An expert curriculum adviser for Ofsted has warned that its plans to refocus inspection on what is taught in the classroom will lead to an increase in workload for schools.
Tim Oates has said that Ofsted’s focus on school curriculum in the new inspection framework will allow the sharing of good practice across the system.
However, he told Tes that this will lead to an increase in work as some schools adapt their approach to the curriculum.
Mr Oates, who led the last national curriculum review for former education secretary Michael Gove, and sits on Ofsted’s curriculum advisory panel, has welcomed the inspectorate's plans.
He also told Tes that in the long term he believes schools improving their curriculum design will save workload.
Mr Oates said: “It is right that there is a focus on identifying good practice and disseminating it. We are not very good in this country at sharing good practice. There is to a duty to make sure schools are well supported in this so that it doesn't become an overwhelming task."
When asked whether he thought Ofsted's new inspection framework would create more work for schools, he said: “We shouldn’t underestimate the demands on schools of designing and implementing a school curriculum.
Sharing best practice on curriculum
"If there are four or five models of school curriculum which are identified as being really good, it will still be quite a task for schools to adapt themselves to these models.”
However, Mr Oates said the sharing of best practice on curriculum design would be a positive result of Ofsted's new focus in this area.
Ofsted has said that its plans to focus on the curriculum have been welcomed by the majority of teachers.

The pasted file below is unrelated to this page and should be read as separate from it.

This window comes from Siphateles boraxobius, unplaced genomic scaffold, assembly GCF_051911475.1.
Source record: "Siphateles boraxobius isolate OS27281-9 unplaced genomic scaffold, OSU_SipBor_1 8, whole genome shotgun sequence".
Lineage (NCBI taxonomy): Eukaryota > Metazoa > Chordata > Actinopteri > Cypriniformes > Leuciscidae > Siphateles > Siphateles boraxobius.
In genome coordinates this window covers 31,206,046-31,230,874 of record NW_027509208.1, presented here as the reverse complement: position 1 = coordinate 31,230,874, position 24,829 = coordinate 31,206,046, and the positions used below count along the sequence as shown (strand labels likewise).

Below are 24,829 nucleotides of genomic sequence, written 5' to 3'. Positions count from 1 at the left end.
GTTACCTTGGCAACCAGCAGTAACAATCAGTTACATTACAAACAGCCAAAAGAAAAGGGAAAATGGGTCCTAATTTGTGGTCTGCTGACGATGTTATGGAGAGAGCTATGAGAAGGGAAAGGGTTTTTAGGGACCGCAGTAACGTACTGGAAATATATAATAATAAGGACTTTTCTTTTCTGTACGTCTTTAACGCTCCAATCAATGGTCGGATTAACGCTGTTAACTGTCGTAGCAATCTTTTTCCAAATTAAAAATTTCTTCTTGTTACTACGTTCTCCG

But concerns have been raised about the impact this will have on workload.
The NAHT heads' union has called on Ofsted to pause its plans for a new framework amid concerns about workload and questions about whether the inspectorate has given itself enough time to deliver a major change to the way it inspects schools.
There have also been questions raised over whether Ofsted can judge a school’s curriculum impartially.
Russell Hobby, the chief executive of Teach First, has said the inspectorate cannot judge curriculum impartially without having an opinion of what a good curriculum should look like.
However, Mr Oates believes Ofsted will be able to inspect curriculum effectively and should be doing it.
“It is right that the state and Parliament should be able to check the way in which the national curriculum is being implemented," he said.
“An inspector will be able to tell whether what a school leader says about their curriculum is happening in the classroom very quickly by asking the right questions.”
Ms Spielman has told school leaders that Ofsted’s new inspection framework will reduce workload.
An Ofsted spokesman said: “Most school leaders and teachers have welcomed our new focus on the curriculum, which is the substance of education.
"We’re pleased so many people are welcoming the proposed changes to the Ofsted framework. And, as HM Chief Inspector Amanda Spielman said in a speech last week, our 'focus on substance will help to tackle excessive workload' by moving the conversation away from data generation and towards the real substance of education.
"School leaders and teachers can be assured that we have no preferred approach to the curriculum. Again, as Amanda Spielman said last week, 'our curriculum research showed quite clearly that it’s possible to acknowledge a range of successful curricular approaches – approaches that cross any perceived ideological divide'.
"We will launch our consultation on the Education Inspection Framework early next year."